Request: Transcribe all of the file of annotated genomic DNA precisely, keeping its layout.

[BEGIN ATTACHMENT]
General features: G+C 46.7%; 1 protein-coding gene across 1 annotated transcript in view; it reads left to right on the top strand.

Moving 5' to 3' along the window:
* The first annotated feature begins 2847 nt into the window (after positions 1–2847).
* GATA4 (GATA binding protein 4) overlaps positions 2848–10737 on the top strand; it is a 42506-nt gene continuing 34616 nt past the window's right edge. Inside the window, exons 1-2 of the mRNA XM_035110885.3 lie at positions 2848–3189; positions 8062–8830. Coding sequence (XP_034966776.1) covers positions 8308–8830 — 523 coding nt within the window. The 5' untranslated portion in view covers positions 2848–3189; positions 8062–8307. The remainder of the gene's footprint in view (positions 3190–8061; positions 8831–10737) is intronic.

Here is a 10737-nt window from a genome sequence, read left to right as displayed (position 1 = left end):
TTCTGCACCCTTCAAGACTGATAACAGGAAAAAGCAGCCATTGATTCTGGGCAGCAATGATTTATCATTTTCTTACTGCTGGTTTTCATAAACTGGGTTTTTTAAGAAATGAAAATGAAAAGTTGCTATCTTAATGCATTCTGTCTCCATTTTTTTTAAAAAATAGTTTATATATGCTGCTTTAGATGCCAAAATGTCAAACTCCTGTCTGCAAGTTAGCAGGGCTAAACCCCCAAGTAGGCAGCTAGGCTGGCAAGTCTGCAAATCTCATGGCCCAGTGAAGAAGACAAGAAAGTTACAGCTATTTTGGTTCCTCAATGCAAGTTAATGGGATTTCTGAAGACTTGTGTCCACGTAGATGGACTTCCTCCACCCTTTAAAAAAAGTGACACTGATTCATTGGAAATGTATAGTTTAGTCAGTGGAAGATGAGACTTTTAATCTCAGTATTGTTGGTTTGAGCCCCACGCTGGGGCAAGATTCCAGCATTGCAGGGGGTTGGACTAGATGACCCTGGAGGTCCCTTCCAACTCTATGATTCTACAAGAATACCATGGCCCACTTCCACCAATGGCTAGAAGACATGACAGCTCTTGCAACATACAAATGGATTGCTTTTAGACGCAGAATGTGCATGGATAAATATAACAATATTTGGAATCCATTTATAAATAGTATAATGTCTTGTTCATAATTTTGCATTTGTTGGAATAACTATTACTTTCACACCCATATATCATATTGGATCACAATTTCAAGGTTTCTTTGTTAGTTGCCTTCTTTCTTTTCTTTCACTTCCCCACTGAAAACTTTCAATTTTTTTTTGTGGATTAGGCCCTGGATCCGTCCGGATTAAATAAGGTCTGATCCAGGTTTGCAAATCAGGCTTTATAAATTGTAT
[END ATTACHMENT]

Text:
General features: G+C 46.7%; 1 protein-coding gene across 1 annotated transcript in view; it reads left to right on the top strand.

Moving 5' to 3' along the window:
* The first annotated feature begins 2847 nt into the window (after positions 1–2847).
* GATA4 (GATA binding protein 4) overlaps positions 2848–10737 on the top strand; it is a 42506-nt gene continuing 34616 nt past the window's right edge. Inside the window, exons 1-2 of the mRNA XM_035110885.3 lie at positions 2848–3189; positions 8062–8830. Coding sequence (XP_034966776.1) covers positions 8308–8830 — 523 coding nt within the window. The 5' untranslated portion in view covers positions 2848–3189; positions 8062–8307. The remainder of the gene's footprint in view (positions 3190–8061; positions 8831–10737) is intronic.

Here is a 10737-nt window from a genome sequence, read left to right as displayed (position 1 = left end):
TTCTGCACCCTTCAAGACTGATAACAGGAAAAAGCAGCCATTGATTCTGGGCAGCAATGATTTATCATTTTCTTACTGCTGGTTTTCATAAACTGGGTTTTTTAAGAAATGAAAATGAAAAGTTGCTATCTTAATGCATTCTGTCTCCATTTTTTTTAAAAAATAGTTTATATATGCTGCTTTAGATGCCAAAATGTCAAACTCCTGTCTGCAAGTTAGCAGGGCTAAACCCCCAAGTAGGCAGCTAGGCTGGCAAGTCTGCAAATCTCATGGCCCAGTGAAGAAGACAAGAAAGTTACAGCTATTTTGGTTCCTCAATGCAAGTTAATGGGATTTCTGAAGACTTGTGTCCACGTAGATGGACTTCCTCCACCCTTTAAAAAAAGTGACACTGATTCATTGGAAATGTATAGTTTAGTCAGTGGAAGATGAGACTTTTAATCTCAGTATTGTTGGTTTGAGCCCCACGCTGGGGCAAGATTCCAGCATTGCAGGGGGTTGGACTAGATGACCCTGGAGGTCCCTTCCAACTCTATGATTCTACAAGAATACCATGGCCCACTTCCACCAATGGCTAGAAGACATGACAGCTCTTGCAACATACAAATGGATTGCTTTTAGACGCAGAATGTGCATGGATAAATATAACAATATTTGGAATCCATTTATAAATAGTATAATGTCTTGTTCATAATTTTGCATTTGTTGGAATAACTATTACTTTCACACCCATATATCATATTGGATCACAATTTCAAGGTTTCTTTGTTAGTTGCCTTCTTTCTTTTCTTTCACTTCCCCACTGAAAACTTTCAATTTTTTTTTGTGGATTAGGCCCTGGATCCGTCCGGATTAAATAAGGTCTGATCCAGGTTTGCAAATCAGGCTTTATAAATTGTAT